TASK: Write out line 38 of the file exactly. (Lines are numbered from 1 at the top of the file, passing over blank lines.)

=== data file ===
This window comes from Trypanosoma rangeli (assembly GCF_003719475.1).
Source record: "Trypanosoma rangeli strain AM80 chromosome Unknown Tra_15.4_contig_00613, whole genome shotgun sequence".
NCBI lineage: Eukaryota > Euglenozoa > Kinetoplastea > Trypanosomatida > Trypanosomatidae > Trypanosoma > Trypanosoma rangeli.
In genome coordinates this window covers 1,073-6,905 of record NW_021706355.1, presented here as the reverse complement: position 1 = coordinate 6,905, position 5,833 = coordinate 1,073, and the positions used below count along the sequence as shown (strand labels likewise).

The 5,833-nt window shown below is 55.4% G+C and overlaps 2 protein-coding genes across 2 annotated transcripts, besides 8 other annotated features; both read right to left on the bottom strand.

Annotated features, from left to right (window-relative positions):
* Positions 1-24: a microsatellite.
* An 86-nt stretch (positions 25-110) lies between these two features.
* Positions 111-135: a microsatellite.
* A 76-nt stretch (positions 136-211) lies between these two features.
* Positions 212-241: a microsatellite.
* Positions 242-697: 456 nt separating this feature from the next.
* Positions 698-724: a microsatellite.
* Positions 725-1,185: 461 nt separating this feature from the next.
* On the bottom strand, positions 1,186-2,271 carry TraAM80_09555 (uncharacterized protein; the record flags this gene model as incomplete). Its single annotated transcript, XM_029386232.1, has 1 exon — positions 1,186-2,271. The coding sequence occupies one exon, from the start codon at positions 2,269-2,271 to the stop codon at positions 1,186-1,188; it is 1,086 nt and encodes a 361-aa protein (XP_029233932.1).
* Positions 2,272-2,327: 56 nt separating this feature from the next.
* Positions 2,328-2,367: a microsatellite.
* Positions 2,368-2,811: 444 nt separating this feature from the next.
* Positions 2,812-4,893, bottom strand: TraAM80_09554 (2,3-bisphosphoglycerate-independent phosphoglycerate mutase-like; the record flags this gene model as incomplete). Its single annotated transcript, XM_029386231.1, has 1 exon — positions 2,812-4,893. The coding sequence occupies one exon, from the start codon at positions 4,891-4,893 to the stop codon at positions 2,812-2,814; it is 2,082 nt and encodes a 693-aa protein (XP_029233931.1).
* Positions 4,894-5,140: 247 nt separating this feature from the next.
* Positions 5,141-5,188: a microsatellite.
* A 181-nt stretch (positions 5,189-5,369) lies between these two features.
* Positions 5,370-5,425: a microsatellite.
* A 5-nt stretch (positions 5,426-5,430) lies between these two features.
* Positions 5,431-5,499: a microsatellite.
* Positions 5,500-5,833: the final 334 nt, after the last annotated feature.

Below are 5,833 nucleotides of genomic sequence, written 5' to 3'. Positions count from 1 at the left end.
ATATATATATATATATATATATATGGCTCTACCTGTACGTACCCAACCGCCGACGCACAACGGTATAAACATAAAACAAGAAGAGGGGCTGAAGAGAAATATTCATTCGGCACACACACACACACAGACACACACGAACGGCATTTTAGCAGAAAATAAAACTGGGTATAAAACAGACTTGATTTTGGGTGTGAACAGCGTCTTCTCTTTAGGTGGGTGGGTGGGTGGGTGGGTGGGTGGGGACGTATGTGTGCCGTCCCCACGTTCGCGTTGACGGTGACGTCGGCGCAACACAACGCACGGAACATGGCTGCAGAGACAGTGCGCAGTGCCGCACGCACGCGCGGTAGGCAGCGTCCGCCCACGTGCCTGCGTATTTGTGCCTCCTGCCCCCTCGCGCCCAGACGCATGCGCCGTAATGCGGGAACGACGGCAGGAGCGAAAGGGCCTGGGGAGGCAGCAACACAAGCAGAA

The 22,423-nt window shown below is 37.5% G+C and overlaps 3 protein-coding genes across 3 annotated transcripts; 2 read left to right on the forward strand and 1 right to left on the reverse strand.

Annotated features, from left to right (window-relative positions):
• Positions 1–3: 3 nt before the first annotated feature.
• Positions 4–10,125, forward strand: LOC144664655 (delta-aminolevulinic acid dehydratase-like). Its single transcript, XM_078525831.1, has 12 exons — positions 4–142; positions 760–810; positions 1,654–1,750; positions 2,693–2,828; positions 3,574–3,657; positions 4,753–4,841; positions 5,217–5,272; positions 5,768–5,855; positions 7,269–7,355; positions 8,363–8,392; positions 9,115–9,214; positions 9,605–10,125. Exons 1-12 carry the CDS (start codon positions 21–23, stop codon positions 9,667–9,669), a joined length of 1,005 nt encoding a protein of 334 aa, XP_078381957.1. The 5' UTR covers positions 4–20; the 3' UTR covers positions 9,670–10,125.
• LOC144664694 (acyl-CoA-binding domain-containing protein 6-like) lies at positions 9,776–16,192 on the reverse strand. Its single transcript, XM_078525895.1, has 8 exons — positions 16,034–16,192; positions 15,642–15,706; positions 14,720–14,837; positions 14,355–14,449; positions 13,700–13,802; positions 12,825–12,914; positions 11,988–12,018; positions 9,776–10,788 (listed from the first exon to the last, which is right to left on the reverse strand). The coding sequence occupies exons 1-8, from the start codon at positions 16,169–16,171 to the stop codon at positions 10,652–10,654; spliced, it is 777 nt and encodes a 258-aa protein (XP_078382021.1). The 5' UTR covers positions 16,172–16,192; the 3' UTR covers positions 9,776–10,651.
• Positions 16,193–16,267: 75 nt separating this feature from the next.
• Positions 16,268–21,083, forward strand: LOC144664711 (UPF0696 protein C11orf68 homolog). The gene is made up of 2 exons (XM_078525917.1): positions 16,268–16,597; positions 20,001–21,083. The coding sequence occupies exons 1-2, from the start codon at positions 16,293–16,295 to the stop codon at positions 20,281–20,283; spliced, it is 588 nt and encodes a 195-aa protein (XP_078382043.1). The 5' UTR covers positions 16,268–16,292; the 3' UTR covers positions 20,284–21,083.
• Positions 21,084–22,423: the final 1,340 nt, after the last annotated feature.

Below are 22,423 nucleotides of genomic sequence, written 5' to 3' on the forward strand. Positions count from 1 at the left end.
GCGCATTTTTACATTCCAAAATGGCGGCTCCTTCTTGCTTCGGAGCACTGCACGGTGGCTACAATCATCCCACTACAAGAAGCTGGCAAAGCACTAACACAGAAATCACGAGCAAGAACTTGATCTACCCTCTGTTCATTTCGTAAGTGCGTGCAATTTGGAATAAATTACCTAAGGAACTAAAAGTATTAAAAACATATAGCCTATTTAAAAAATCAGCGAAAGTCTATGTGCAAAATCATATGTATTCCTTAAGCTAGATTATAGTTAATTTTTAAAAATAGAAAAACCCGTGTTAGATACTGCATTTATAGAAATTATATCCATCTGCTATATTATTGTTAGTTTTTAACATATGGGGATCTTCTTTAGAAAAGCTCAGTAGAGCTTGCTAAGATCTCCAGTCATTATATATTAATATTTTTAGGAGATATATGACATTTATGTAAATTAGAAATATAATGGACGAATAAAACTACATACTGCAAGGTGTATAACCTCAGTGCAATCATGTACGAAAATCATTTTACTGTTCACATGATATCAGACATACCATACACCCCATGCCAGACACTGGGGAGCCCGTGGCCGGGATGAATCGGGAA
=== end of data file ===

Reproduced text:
GCGCATTTTTACATTCCAAAATGGCGGCTCCTTCTTGCTTCGGAGCACTGCACGGTGGCTACAATCATCCCACTACAAGAAGCTGGCAAAGCACTAACACAGAAATCACGAGCAAGAACTTGATCTACCCTCTGTTCATTTCGTAAGTGCGTGCAATTTGGAATAAATTACCTAAGGAACTAAAAGTATTAAAAACATATAGCCTATTTAAAAAATCAGCGAAAGTCTATGTGCAAAATCATATGTATTCCTTAAGCTAGATTATAGTTAATTTTTAAAAATAGAAAAACCCGTGTTAGATACTGCATTTATAGAAATTATATCCATCTGCTATATTATTGTTAGTTTTTAACATATGGGGATCTTCTTTAGAAAAGCTCAGTAGAGCTTGCTAAGATCTCCAGTCATTATATATTAATATTTTTAGGAGATATATGACATTTATGTAAATTAGAAATATAATGGACGAATAAAACTACATACTGCAAGGTGTATAACCTCAGTGCAATCATGTACGAAAATCATTTTACTGTTCACATGATATCAGACATACCATACACCCCATGCCAGACACTGGGGAGCCCGTGGCCGGGATGAATCGGGAA